Examples: Nike – the goddess of victory in Greek mythology, Apple – the tree of knowledge, Patagonia – an exotic country of exploration
What is a Fabricated brand name?
Fabricated brand names are brand name types that are completely made-up.
Examples: Kodak, Exxon, Häagen-Dazs, Sony
How can I test my brand name to make sure it's effective?
Always get feedback on your name. Ask more than just friends and family, but actually ask your audience and other business colleagues. Make sure you think about how the digital age has changed what names we can use. Think about how it will be used online. To do this consider 1) how people search for you online 2) how voice search is changing the ways in which we search.
What is a Proprietary Eponym (Generic Trademark)?
A generic trademark is when a brand name is no longer associated with a specific brand and instead becomes interchangeable with a product or service in a specific market. Generally speaking, if a brand name can be used as a verb or to describe all similar products in the same industry it is generic. Some examples are Kleenex, Photoshop, and Xerox.
How can I avoid Generic brand name (Proprietary Eponym/Generic Trademark)?
If a business doesn’t focus on its mission and values to establish a strong reputation it risks having its name lose all meaning and becoming a generic term rather than a brand. To avoid this ensure you are focused on your brand’s reputation, the unique value you provide, and a strong identity. Continue to build a relationship with your audience so they think of you or your company rather than just your product or service as what you are and what you do.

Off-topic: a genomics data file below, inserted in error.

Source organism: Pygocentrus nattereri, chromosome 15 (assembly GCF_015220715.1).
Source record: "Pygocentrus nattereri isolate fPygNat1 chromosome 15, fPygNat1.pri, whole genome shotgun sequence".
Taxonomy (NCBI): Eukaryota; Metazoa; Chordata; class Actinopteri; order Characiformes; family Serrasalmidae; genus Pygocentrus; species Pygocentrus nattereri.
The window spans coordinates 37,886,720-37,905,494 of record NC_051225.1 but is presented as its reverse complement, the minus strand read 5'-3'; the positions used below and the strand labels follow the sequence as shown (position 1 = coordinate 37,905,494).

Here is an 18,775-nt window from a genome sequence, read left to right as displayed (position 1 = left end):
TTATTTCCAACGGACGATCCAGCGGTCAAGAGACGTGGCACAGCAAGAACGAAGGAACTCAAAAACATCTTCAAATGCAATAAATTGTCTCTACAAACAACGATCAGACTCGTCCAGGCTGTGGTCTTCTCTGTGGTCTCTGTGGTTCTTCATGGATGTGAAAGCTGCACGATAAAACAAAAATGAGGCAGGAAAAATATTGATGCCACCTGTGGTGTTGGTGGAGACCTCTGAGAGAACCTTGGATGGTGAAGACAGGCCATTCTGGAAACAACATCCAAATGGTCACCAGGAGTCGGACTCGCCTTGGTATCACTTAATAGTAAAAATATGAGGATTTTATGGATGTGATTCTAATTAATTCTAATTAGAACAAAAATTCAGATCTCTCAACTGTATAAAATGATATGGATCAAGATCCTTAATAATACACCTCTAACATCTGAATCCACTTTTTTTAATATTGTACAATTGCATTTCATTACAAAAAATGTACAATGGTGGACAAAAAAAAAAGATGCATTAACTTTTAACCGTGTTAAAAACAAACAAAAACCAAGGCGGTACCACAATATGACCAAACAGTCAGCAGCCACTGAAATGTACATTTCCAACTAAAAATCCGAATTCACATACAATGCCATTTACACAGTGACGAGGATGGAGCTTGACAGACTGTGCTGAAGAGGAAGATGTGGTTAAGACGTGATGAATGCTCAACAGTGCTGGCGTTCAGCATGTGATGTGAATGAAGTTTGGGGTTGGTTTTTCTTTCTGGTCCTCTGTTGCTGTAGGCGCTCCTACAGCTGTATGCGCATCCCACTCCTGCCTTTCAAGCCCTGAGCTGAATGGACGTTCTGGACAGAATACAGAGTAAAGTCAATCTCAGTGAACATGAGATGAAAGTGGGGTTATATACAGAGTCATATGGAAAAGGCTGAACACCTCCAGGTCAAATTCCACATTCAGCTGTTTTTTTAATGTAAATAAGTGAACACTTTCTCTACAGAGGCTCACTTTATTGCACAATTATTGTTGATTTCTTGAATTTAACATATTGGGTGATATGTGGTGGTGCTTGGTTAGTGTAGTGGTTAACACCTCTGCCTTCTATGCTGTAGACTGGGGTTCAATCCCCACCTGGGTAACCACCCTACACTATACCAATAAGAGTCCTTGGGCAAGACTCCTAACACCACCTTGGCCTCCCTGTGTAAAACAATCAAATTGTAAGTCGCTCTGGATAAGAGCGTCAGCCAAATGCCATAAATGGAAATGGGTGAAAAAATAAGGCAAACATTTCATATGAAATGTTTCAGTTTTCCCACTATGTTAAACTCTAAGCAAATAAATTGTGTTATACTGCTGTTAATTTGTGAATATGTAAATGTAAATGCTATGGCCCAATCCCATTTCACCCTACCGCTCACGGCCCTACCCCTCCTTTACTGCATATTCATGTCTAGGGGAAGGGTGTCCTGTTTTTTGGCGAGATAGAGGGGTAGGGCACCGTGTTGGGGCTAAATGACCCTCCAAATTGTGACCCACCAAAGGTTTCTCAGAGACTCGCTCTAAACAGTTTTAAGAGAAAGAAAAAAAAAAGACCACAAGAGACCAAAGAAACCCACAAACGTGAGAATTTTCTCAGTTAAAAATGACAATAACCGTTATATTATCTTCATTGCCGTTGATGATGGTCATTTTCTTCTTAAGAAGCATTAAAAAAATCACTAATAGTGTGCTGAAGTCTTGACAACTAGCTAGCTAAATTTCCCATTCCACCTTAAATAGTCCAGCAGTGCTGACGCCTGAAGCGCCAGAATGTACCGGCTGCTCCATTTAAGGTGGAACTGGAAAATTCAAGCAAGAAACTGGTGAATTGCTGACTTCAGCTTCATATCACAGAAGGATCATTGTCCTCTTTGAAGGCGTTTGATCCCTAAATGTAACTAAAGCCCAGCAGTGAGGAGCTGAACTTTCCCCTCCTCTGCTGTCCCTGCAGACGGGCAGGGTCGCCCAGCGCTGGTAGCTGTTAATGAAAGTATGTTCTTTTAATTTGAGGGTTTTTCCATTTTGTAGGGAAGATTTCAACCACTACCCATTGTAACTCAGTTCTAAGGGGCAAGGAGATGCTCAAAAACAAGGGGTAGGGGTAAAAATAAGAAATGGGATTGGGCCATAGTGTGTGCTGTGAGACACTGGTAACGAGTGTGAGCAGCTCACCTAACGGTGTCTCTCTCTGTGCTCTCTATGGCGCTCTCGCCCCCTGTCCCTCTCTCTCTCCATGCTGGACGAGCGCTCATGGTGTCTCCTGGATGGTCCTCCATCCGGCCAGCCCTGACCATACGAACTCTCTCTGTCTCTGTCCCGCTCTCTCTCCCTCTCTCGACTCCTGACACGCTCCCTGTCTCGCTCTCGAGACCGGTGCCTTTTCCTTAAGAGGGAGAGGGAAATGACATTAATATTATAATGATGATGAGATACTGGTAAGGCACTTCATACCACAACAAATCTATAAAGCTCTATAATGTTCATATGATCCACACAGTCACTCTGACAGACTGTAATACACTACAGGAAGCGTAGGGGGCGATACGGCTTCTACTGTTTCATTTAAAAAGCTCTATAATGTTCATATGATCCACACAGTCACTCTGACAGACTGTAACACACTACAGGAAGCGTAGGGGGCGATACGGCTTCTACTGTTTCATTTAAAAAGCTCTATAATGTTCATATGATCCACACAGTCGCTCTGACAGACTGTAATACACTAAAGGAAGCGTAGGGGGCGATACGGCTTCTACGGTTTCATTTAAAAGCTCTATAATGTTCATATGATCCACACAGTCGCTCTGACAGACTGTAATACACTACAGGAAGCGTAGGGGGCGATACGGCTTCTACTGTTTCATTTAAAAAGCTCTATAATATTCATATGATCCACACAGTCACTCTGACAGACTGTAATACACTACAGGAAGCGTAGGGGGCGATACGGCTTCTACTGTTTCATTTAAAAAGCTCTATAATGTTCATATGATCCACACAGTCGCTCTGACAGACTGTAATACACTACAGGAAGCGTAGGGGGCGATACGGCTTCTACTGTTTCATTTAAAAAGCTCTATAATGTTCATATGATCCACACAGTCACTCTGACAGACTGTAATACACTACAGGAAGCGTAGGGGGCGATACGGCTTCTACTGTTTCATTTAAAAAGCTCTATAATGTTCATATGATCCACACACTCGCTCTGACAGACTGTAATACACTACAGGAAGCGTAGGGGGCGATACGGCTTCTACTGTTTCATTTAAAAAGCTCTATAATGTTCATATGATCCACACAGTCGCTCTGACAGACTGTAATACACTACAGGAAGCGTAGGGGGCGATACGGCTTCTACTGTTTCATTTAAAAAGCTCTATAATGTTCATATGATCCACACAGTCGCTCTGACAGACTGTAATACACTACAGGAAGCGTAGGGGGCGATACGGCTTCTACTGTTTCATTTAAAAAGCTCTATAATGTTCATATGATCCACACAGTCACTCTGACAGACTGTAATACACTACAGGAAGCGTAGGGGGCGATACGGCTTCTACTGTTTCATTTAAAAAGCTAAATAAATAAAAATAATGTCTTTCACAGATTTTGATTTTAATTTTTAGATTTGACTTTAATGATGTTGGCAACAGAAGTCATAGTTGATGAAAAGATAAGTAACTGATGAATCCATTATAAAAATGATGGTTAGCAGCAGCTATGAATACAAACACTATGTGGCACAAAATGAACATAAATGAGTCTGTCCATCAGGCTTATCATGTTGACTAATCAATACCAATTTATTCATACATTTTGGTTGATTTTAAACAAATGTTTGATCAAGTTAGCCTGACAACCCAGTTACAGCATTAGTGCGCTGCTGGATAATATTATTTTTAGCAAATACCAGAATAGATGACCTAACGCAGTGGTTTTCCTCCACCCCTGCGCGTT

Why is a generic trademark so bad?
If all the products or services in a specific market are described using the same name (or generic term) there becomes no real distinction in the consumer’s mind on the importance of the brand. This means there is no real inherent value associated with your brand, thus no reason to choose you over any other of your competitor’s products or services. When you are trying to get people to choose you over your competition this is essentially the killing stroke to establishing dominance in the industry.
What are some tools/Resources to help create a brand name?
Benu Creative can help guide and consult you to help you avoid pitfalls and ensure you pick a name that’s right for your business.
Namelix can help generate a business name.
Namechk can help you find which domain (website) names and social media handles are available.
USPTO’s TESS database will allow you to do an initial trademark search, but always make sure to consult with a trademark attorney.